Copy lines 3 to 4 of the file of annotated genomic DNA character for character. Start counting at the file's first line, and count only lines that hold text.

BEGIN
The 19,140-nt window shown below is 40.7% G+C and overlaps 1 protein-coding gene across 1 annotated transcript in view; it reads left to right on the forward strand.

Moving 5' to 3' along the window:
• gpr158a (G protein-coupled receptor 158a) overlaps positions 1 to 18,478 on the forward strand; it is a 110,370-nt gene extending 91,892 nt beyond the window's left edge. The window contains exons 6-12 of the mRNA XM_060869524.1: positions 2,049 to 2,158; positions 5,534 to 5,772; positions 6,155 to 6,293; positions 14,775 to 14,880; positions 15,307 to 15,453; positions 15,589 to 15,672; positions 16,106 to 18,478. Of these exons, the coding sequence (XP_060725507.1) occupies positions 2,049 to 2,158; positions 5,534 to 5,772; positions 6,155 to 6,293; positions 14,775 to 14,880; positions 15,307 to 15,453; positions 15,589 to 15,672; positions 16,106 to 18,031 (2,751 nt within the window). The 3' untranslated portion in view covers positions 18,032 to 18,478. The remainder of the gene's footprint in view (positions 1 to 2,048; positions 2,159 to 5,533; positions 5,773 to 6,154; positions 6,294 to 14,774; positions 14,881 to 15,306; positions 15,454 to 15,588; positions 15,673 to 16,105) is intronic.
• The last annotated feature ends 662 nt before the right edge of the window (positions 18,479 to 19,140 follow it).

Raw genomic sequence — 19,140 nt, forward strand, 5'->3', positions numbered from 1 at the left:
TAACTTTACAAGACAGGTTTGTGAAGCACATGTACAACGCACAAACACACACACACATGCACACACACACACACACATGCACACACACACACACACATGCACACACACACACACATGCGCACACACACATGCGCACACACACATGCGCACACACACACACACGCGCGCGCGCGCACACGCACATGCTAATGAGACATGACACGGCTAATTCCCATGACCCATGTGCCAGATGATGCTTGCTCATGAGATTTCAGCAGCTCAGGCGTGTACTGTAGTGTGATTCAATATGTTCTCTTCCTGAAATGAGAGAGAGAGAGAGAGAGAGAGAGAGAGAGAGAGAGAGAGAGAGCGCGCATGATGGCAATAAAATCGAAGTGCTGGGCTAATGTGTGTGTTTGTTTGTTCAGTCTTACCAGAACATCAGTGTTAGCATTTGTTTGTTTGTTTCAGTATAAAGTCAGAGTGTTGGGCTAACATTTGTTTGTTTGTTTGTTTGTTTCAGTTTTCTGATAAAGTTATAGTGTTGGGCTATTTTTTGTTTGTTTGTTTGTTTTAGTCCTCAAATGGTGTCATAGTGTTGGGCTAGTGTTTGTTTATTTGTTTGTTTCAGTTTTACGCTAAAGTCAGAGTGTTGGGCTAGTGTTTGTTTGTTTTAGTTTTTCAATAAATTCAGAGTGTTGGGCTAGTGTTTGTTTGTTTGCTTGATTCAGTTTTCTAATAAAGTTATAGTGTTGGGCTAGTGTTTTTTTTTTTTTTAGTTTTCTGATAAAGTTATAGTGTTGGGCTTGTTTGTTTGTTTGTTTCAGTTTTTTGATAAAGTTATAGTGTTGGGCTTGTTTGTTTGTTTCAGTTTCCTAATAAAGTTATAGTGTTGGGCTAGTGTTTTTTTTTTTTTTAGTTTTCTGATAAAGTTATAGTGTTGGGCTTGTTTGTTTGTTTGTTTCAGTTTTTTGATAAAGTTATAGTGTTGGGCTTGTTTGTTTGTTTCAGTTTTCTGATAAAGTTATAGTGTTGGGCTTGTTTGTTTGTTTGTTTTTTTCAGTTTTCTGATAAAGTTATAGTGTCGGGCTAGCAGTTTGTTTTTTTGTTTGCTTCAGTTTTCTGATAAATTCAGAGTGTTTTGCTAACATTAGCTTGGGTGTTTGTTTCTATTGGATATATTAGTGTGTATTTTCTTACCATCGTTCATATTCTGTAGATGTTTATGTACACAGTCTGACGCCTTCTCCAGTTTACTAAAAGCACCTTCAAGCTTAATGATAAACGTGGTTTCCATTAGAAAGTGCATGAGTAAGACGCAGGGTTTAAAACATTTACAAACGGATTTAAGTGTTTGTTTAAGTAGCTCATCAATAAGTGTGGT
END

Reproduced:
• gpr158a (G protein-coupled receptor 158a) overlaps positions 1 to 18,478 on the forward strand; it is a 110,370-nt gene extending 91,892 nt beyond the window's left edge. The window contains exons 6-12 of the mRNA XM_060869524.1: positions 2,049 to 2,158; positions 5,534 to 5,772; positions 6,155 to 6,293; positions 14,775 to 14,880; positions 15,307 to 15,453; positions 15,589 to 15,672; positions 16,106 to 18,478. Of these exons, the coding sequence (XP_060725507.1) occupies positions 2,049 to 2,158; positions 5,534 to 5,772; positions 6,155 to 6,293; positions 14,775 to 14,880; positions 15,307 to 15,453; positions 15,589 to 15,672; positions 16,106 to 18,031 (2,751 nt within the window). The 3' untranslated portion in view covers positions 18,032 to 18,478. The remainder of the gene's footprint in view (positions 1 to 2,048; positions 2,159 to 5,533; positions 5,773 to 6,154; positions 6,294 to 14,774; positions 14,881 to 15,306; positions 15,454 to 15,588; positions 15,673 to 16,105) is intronic.
• The last annotated feature ends 662 nt before the right edge of the window (positions 18,479 to 19,140 follow it).